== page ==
7.03.2007

Primal Fear is best described by adjectives
A lot of words get thrown around in movie reviews that I generally don’t agree with. Words like “thrilling,” “taut,” and “great ass.” Few movies can live up to such lofty descriptions but Primal Fear is one of them.

Primal Fear is indeed a taut, thrilling courtroom drama filled with sweet lines and a great ass. Richard Gere supplies said ass as hotshot defense attorney Martin Vail – a man who has made a career out of massaging the law for his mafia and thug ridden clientele.

Few men command as much attention from women and gerbils as Dick Gere

Nobody is surprised when Vail talks his way into defending the number one suspect (played by Eddie Norton) in the brutal slaying of a popular local bishop. But while Marty Vail thinks he’s riding a bullet train to Publicity Town, he’s completely unaware of the planned detour in What-the-hell-is-going-on-here-Ville. That's right, this slick plot is filled with scandalous twists and mephitic turns, but it’s the acting that really drives this film.

Ed Norton contemplates the horror of his Italian Job 'stache

Gere is shrewd, arrogant, and impossible not to love. He’s the kind of guy who can stay out all night chatting up women in bars and messing around with his gerbils and then kick ass in court the next morning. But before you get too excited, I should probably note that the gerbils only have a minor role in this particular film.

Laura Linney also stars as Martin Vail's lawyer ex-girlfriend. In a move that shouldn't surprise anyone, she gets assigned as Gere’s opposing prosecution/love interest. Linney brings a certain intelligent foxiness that makes her more than adequate in both roles though I still liked her more in Congo (Just kidding. Ugh. Excuse me while I dry heave on my cheese nips).

I saw Congo once. And now I'm probably sterile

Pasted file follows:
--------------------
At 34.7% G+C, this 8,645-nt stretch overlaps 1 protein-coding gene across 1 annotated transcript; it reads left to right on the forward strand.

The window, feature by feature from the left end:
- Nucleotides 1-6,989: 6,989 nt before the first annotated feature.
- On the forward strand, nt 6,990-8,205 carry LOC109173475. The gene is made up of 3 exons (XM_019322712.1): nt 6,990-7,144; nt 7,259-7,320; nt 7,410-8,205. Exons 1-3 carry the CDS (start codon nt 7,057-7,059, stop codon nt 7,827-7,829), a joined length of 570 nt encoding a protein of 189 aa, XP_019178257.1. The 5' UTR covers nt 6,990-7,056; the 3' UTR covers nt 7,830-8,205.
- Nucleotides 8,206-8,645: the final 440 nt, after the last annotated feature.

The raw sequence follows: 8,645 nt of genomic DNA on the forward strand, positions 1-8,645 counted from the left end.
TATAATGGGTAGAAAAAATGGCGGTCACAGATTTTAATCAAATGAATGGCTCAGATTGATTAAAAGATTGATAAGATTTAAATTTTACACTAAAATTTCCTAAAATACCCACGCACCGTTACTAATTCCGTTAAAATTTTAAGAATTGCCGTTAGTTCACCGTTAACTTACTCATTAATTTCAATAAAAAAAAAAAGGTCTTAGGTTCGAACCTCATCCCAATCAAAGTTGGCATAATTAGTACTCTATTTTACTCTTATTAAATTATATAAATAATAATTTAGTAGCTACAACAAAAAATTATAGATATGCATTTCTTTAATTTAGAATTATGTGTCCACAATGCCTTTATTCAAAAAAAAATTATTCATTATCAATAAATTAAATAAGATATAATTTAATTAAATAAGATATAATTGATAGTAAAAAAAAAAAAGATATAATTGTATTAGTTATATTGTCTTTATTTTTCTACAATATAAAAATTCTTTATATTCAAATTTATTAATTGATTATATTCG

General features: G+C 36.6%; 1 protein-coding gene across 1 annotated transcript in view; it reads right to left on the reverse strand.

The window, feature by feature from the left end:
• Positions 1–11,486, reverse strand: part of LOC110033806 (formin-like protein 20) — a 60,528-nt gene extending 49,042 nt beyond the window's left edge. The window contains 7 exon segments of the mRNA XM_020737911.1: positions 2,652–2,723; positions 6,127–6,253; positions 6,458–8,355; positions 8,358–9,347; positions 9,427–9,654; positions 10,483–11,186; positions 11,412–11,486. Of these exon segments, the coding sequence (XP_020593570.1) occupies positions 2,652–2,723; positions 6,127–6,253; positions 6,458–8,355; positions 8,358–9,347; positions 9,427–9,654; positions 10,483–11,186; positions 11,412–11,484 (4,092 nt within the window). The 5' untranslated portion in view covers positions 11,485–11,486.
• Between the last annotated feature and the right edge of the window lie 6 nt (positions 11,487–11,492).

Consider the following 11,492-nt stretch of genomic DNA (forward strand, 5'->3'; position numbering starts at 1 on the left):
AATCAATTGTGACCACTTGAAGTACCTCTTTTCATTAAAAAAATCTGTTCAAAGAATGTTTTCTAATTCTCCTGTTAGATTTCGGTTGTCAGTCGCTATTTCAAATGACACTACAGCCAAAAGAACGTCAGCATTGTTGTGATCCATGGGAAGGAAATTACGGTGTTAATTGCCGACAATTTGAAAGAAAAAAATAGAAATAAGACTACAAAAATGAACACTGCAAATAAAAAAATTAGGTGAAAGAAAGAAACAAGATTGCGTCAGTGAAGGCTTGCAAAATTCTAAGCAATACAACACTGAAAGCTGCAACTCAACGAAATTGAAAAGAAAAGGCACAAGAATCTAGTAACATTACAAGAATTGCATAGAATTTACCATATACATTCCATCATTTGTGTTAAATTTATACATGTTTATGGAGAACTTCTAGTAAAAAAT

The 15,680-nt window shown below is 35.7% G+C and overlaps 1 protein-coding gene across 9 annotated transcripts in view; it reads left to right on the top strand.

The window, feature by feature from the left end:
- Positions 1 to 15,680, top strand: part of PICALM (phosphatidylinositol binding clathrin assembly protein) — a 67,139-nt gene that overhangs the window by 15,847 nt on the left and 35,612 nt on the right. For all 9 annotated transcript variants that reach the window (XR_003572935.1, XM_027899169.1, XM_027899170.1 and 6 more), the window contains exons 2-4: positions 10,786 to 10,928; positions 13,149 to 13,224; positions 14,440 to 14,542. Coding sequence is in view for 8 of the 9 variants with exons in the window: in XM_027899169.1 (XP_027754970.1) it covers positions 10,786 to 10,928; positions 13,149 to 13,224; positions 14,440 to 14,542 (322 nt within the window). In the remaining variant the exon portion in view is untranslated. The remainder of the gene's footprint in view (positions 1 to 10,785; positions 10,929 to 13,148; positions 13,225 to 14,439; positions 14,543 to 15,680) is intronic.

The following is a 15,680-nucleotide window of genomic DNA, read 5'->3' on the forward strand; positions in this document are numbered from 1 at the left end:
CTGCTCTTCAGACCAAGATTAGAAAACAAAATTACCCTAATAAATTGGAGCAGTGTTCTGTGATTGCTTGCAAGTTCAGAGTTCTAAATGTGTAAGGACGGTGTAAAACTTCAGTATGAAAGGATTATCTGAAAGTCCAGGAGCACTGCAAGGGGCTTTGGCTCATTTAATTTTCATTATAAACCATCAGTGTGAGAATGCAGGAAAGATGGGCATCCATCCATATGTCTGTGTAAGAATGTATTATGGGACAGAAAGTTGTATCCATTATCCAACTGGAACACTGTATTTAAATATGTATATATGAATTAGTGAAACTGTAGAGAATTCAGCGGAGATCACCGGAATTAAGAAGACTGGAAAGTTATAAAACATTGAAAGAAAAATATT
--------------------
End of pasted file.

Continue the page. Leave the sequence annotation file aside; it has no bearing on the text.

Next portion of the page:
Linney is good and Gere is better but there’s no doubt that Edward Norton is the true star of the film. “How good is he?” you may ask. He’s so good that it’s impossible not to be caught up in his performance. This is the role that shot Norton into the limelight and for good reason. I could describe his performance in greater detail but I won’t - so you’ll just have to see it for yourself.

Primal Fear is a little dated with its stuffy wardrobe and lack of cool gadgets (case in point: they use VHS) but that serves to keep it true to its Film Noir roots. Every once in a while you’ll hear some trumpet belting out a sad tune and you’ll think “oh yeah, I’m feeling me some Film Noir up in here.” And the dialogue is just crisp enough to keep that hard-boiled feeling going strong from beginning to end.

Primal Fear is a smart, well-crafted movie that is captivating right up until the very last scene. It may not be the deepest movie, but it’s definitely got a thrilling, taut ass. I suggest you stare at it intently and be prepared to drool a little.

3 comments:

surrealgertrude said...

I've been plugging this film to a new generation for quite some time--Norton is Oscar-worthy and the final scenes never fail to make the hair rise on my neck! Nice to know you appreciate it, too.

Matt said...

This was a great film all the way through. Even though I knew there were supposed to be some revelations near the end of the movie I still never saw them coming.

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